The two Brothers, (continued.) 1. “Isn't it time for the boys to get home?" askeď Mrs. Morrison of her husband, as the day began to draw towards its close. “Nearly," said Mr. Morrişun; " they'll be in soon, I think." "I told them not to go far, and to return early," observed Mrs. M. 5 They'll come soon,” repeated Mr. M.

2. Another half hour passed by, and little was said. But the anxious mother, during that period, was several times at the window, or the door, to see if they were in view. “Mr. Morrison," said she, “would it not be well for William, our hired man, to go in quest. of the boys?"

3. “I am not sure," replied Mr. M.; "it would be quite uncertain whether he would find them. They may easily come by a different route from that which he might take.” “ But would it not”—“Did Fido go with the boys?" inquired Mr. M. interrupting. “I do not know," replied Mrs. M.

4. “William, is Fido at home?" inquired Mr. M., stepping to the kitchen. “I have not seen him sir," · replied William; “I believe he went with the boys."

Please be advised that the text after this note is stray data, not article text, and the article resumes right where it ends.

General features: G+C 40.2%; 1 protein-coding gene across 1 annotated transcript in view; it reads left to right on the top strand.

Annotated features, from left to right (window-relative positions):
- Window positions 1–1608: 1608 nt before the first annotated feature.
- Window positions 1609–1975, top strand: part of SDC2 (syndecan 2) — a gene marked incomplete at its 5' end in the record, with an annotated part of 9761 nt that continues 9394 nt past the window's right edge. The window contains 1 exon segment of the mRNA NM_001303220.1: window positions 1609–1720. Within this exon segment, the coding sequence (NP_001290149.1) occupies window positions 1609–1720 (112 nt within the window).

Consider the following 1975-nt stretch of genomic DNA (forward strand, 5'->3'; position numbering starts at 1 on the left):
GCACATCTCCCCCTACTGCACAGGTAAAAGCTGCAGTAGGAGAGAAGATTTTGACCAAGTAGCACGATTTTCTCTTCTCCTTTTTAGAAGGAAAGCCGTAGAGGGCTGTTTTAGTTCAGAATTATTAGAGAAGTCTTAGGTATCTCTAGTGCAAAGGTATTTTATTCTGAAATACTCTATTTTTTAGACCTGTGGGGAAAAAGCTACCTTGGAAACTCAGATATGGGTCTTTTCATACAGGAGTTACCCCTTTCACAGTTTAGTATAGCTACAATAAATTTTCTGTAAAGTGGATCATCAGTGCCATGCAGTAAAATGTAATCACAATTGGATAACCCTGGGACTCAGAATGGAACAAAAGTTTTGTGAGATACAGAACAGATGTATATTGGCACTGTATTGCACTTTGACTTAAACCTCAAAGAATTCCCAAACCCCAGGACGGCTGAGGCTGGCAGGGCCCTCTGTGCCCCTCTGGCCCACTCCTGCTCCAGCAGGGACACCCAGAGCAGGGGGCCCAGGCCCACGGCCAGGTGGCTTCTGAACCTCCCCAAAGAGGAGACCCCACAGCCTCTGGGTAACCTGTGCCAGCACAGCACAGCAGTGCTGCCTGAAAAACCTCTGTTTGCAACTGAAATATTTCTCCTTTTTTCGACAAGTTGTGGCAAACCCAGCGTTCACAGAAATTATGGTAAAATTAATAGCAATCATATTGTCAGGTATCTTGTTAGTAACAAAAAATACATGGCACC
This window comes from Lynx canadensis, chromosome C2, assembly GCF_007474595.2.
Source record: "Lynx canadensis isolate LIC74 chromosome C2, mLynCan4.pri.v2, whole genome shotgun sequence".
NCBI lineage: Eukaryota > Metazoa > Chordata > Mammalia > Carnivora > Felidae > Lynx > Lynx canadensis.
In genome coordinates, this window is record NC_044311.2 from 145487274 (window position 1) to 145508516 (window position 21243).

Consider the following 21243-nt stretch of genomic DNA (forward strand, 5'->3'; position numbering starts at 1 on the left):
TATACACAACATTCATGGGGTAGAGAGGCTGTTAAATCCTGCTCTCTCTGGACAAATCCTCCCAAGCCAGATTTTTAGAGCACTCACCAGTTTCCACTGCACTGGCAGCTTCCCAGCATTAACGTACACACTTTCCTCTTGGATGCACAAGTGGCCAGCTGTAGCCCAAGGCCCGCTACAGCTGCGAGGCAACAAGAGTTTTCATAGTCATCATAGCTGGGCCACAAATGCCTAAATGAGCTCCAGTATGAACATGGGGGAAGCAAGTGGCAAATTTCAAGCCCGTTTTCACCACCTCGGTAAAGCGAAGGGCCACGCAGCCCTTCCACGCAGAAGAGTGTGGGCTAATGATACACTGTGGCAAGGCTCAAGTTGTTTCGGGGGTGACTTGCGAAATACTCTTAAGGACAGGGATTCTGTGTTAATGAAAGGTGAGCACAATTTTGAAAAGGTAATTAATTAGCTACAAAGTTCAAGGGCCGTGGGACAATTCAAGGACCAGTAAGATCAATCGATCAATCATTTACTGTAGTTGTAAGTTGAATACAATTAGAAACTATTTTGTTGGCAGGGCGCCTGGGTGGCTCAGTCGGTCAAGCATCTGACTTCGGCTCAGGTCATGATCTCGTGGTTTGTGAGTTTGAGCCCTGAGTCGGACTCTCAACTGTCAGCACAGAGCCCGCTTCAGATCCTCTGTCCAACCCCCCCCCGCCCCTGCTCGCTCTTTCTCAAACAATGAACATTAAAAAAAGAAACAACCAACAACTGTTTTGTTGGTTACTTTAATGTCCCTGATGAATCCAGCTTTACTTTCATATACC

“I think they'll do well enough, then," observed Mr. M. to his wife, as he closed the door. “The dog is much attached to the boys, and”—

5. “Would he be likely to guide them home, in so dark a night as this?" inquired Mrs. M. “With ease,» said Mr. M. “If no accident has befallen them, and Fido is with them, I have little apprehension but that they will arrive safely." The hours wore heavily away at Mr. Morrison's; and, as they passed, and the storm became still more violent, the anxieties of the family naturally were greatly increased. The kindhearted William repeatedly offered to take the lantern, and go in quest of them. . 6. Mr. M. thought it could answer but little purpose. 5 May be, sir,” said William,“ they'll see the light,